The Process of Electing the New Pope
The process of electing a new Pope has begun, and the process is a centuries-old process.
Published 05 April 2005 | Daniel Blake
The process of electing a new Pope has begun, and the process is a centuries-old process. Over the next 2-3 weeks certain rituals will take place and a successor to Pope John Paul II will be chosen by the Roman Catholic Electing Cardinals.
Basically the process will involve 5 steps:
1) Roman Catholic Electing Cardinals Make their way to Rome upon the death of Pope John Paul II
2) A Secret Conclave is held
3) A Special series of Voting Rituals will be carried out
4) A decision will be agreed between the Cardinals
5) The new Pope will be announced to the Roman Catholic people and the world
1) Cardinals go to Rome
The “College of Cardinals” will gather in Rome upon the death of the Pope, and a closed-door meeting will take place in a ritual named the ‘Conclave’.
The secret Conclave will take place in the Sistine Chapel, and here they will be able to vote in a top secret environment.
However, the Conclave will not commence until between 15-20 days have elapsed since the Pope’s death. Traditionally this period was put in place to allow Cardinals to be summoned and give them time to make their long journeys to Italy’s capital city. Although the reasoning behind this time lapse has been made inept by the advances in modern-day travel, the tradition is still respected and heeded to.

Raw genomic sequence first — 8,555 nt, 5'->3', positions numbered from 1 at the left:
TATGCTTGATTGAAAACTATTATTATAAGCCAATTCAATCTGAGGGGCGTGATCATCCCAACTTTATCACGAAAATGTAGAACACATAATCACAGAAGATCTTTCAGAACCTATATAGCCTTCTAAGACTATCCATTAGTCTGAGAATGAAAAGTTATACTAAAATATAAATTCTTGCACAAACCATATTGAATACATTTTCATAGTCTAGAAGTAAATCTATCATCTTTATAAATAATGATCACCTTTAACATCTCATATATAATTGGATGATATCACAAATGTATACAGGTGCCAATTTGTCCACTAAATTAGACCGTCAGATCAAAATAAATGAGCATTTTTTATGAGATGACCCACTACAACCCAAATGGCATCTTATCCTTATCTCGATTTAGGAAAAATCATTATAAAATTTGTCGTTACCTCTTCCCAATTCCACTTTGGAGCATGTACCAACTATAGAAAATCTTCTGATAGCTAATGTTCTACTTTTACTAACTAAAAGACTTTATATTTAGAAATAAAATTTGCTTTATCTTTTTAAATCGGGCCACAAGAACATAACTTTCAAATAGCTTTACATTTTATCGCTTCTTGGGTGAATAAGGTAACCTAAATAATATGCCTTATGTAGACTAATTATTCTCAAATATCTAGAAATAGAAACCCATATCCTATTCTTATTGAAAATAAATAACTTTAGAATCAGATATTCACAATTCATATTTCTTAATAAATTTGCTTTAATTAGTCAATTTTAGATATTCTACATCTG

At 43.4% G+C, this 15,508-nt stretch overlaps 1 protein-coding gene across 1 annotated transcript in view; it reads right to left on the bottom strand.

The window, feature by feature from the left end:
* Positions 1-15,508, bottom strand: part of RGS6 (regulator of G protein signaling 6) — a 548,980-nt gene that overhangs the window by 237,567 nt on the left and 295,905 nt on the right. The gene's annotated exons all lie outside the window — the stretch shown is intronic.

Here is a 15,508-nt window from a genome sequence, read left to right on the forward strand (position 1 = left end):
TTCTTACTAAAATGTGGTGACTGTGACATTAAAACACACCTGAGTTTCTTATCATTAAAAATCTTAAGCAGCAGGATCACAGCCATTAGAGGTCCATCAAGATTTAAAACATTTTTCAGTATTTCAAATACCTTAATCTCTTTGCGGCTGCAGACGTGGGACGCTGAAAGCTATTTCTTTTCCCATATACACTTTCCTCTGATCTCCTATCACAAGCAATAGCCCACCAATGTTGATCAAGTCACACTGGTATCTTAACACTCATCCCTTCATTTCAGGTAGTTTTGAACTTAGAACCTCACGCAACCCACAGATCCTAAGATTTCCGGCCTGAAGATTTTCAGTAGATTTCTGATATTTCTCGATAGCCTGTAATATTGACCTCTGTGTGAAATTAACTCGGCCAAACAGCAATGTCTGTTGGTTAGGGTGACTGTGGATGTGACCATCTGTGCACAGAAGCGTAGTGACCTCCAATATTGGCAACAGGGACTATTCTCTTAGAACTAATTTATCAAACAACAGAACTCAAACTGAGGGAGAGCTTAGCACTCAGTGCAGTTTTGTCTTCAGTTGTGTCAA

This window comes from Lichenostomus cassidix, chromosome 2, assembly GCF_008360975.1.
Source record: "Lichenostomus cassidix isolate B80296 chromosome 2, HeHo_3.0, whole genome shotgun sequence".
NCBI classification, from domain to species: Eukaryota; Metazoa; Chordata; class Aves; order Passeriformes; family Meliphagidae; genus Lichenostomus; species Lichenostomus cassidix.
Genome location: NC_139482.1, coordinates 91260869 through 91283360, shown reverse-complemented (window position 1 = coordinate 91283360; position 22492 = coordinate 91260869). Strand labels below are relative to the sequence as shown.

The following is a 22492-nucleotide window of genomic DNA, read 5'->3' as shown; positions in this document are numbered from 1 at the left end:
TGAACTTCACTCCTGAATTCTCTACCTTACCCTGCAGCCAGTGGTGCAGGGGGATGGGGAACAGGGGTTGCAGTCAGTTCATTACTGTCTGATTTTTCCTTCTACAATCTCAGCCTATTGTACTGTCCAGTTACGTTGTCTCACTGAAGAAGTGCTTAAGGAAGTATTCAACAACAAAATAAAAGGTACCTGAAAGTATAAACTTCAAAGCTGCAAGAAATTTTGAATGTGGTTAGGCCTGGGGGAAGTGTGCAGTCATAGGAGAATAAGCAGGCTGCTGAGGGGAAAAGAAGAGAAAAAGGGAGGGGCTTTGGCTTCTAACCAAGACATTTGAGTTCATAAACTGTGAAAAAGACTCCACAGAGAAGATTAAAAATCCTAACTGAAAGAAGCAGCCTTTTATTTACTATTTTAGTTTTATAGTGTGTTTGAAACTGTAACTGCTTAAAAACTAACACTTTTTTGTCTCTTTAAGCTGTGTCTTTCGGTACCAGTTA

The funeral rites are celebrated for nine days with a funeral occurring 4-6 days after the announcement of the death. At this time the Cardinals will take charge of the day to day running of the Vatican, and the vital Cardinal at this stage will be the ‘Camerlengo’ otherwise known as the ‘Chamberlain’, who will supervise and oversee all the work.
Prior to the funeral it is often usual for the Cardinals to discreetly discus the merits and values of the likely candidates. In addition the Cardinals do not have to elect from their own number but can also elect from any baptised male Catholic.
2) Secret Conclave
Uniquely the Cardinals are then shut into the Vatican until an agreement is reached – the word conclave literally indicates they are locked up "with a key".
The election process usually lasts a number of days, and previously it has even lasted weeks or even months, and some Cardinals in the past have actually died during the Conclave stage of the process. In one historic case it took just under three years for the decision to be made.
Absolute secrecy of the voting process is vital, and anyone who breaks this imposed silence may be excommunicated.
Security experts will check the entire Sistine chapel for microphones or hidden recording equipment prior to the conclave being held.